I have been at a couple of trade shows over the last couple of weeks and a consistent theme has emerged, the reluctance of DBA’s to virtualise SQL Server, whether or not that is Hyper-V. If you fall into this camp please read-on…
Hopefully we can agree that many organisations are worried about SQL server databases popping up on lots of servers and that this borne out of the need to:
- optimise the licenses you need to buy
- manage all of this
- control access to this data and possibly audit it
The traditional method of consolidation for SQL Server has been to a two tiered approach:
- Try and co-locate databases on one installation of SQL Server.
- If this isn’t possible then run multiple instances of SQL Server on one machine.This allows you to:
- Assign CPU and memory to each instance.
- Further manage memory and CPU with windows resource manager (introduced in Windows Server 2003)
- Isolate sysadmin privileges.
- Run different versions of SQL Server alongside each other albeit on the same operating system.
Virtualisation is simply an extension of this approach. It isolates the whole environment at the operating system level not only from other environments on the physical machine but also from the physical hardware itself. This not only allows many lightly loaded servers to be combined onto one lump of tin, but also allows the movement of these to any server running virtualisation without changing them as required to balance load of for maintenance purposes.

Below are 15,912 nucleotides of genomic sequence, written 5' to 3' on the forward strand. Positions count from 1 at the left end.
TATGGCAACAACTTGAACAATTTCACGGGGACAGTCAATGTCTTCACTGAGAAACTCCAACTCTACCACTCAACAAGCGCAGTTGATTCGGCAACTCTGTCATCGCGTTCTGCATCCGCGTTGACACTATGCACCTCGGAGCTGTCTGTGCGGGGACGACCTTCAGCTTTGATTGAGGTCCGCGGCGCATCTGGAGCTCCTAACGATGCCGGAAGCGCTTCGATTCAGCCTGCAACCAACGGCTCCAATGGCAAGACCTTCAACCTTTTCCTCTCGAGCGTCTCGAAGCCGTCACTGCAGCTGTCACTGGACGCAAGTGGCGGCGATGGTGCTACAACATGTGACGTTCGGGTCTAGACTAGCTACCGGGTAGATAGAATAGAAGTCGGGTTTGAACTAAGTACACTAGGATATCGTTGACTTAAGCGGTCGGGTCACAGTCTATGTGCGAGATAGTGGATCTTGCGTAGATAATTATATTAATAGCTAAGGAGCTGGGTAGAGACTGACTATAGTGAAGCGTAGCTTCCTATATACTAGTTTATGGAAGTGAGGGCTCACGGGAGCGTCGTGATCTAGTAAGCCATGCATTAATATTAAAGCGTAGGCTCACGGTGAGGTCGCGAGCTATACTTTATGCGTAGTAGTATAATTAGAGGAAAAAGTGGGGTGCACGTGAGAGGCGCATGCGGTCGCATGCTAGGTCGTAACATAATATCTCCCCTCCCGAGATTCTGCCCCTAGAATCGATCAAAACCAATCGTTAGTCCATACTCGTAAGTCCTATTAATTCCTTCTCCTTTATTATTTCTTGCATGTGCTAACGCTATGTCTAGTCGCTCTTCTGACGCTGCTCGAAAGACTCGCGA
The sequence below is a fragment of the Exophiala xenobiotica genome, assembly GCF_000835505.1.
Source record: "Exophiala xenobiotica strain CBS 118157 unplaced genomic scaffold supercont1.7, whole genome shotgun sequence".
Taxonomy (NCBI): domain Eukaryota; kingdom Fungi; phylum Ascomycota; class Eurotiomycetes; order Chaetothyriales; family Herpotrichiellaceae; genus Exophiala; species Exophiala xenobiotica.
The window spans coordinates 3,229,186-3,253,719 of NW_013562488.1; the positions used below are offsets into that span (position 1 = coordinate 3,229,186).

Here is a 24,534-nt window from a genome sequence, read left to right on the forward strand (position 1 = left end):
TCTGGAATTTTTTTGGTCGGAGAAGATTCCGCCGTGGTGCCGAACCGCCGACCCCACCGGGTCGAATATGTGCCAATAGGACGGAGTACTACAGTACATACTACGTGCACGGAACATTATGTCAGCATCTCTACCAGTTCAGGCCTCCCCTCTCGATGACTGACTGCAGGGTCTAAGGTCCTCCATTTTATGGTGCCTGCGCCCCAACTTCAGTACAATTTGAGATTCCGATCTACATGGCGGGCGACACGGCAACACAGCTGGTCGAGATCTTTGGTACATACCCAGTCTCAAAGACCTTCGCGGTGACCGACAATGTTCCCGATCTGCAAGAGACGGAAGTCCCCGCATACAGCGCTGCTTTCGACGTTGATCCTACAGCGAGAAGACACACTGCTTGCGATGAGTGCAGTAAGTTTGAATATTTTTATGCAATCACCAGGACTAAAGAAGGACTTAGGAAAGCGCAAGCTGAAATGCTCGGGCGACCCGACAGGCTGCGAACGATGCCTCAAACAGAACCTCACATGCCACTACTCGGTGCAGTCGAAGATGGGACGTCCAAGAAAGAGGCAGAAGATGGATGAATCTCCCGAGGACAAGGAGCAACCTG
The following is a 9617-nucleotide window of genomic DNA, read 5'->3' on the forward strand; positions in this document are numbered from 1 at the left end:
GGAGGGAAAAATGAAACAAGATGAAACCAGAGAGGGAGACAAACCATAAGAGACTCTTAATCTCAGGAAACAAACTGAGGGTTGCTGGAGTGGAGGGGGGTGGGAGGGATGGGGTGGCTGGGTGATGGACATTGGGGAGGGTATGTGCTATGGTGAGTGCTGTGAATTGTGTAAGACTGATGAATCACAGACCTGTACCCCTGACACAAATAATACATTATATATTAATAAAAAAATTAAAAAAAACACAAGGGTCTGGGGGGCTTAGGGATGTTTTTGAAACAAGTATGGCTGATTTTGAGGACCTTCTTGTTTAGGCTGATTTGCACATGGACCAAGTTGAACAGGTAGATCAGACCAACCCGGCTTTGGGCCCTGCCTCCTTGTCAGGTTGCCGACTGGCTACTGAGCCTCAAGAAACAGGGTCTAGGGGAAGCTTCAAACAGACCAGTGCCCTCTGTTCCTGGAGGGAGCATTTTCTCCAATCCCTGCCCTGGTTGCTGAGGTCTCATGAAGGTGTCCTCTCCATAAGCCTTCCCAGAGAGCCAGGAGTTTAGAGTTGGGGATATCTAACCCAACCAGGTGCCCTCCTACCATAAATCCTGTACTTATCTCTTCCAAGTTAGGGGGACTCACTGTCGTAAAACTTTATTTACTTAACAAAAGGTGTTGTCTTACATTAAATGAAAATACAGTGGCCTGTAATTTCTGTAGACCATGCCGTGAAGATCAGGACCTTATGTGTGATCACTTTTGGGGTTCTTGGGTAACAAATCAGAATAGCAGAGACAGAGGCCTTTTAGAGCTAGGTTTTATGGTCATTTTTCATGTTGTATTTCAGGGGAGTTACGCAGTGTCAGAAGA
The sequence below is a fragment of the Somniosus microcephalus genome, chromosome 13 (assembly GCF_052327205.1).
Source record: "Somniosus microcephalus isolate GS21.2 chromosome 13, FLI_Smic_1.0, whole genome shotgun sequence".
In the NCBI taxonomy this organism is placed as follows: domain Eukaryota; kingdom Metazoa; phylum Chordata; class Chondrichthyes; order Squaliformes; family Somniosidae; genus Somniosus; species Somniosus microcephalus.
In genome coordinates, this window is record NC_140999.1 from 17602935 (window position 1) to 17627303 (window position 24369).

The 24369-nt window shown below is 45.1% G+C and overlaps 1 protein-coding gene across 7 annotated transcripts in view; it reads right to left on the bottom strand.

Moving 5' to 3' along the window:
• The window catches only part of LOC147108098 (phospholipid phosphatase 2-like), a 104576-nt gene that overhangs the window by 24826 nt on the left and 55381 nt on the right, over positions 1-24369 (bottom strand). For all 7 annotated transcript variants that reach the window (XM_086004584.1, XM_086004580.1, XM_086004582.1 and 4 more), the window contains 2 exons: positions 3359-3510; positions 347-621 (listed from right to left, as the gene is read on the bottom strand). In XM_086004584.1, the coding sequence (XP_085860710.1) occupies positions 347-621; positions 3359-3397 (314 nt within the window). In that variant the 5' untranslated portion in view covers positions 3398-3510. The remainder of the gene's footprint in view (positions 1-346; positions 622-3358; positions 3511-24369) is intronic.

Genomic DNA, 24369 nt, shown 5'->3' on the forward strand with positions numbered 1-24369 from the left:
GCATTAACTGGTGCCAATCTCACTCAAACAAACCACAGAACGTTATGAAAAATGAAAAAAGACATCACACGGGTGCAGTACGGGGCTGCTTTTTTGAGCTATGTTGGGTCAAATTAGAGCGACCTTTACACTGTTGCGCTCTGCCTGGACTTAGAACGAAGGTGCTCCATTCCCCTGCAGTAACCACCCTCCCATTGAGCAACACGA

Typically this is initially done in the dev and test servers allowing complete production environments to be quickly created. However in most of the community events I go to 20-30% of the audience now have SQL Severs running in virtual machines in production.
The primary reason many DBA’s object to virtualisation is the loss in performance they will suffer. However many servers are only under 10-20% load so combing 3-6 of these onto one server is often possible. Of course the virtualisation process (known as the hypervisor) must use some resource but this is typically only about 10%.
Research and advice on how to get the most out of SQL server on Microsoft’s Hyper-V virtualisation platform is here which is basically:
- Not to over commit CPU or memory. Below are some simple rules around processors in Hyper-V in Windows Server 2008 R2
- Use fixed or pass through hard disks i.e. NOT dynamically expanding disks. Pass through disks are simply a logical pointer to a LUN on a SAN or other storage so the database itself is still on a physical disk.
- Remember to provision enough network bandwidth when you are consolidating physical machines
BTW there is similar advice and guidance for this from Vmware here.
So basically the flexibility and power of virtualisation comes at small (10%-ish ) cost which for pretty everyone else in the IT world is a price worth paying. Of course you still have to manage support and tune in this new world and I’ll cover that in my next post.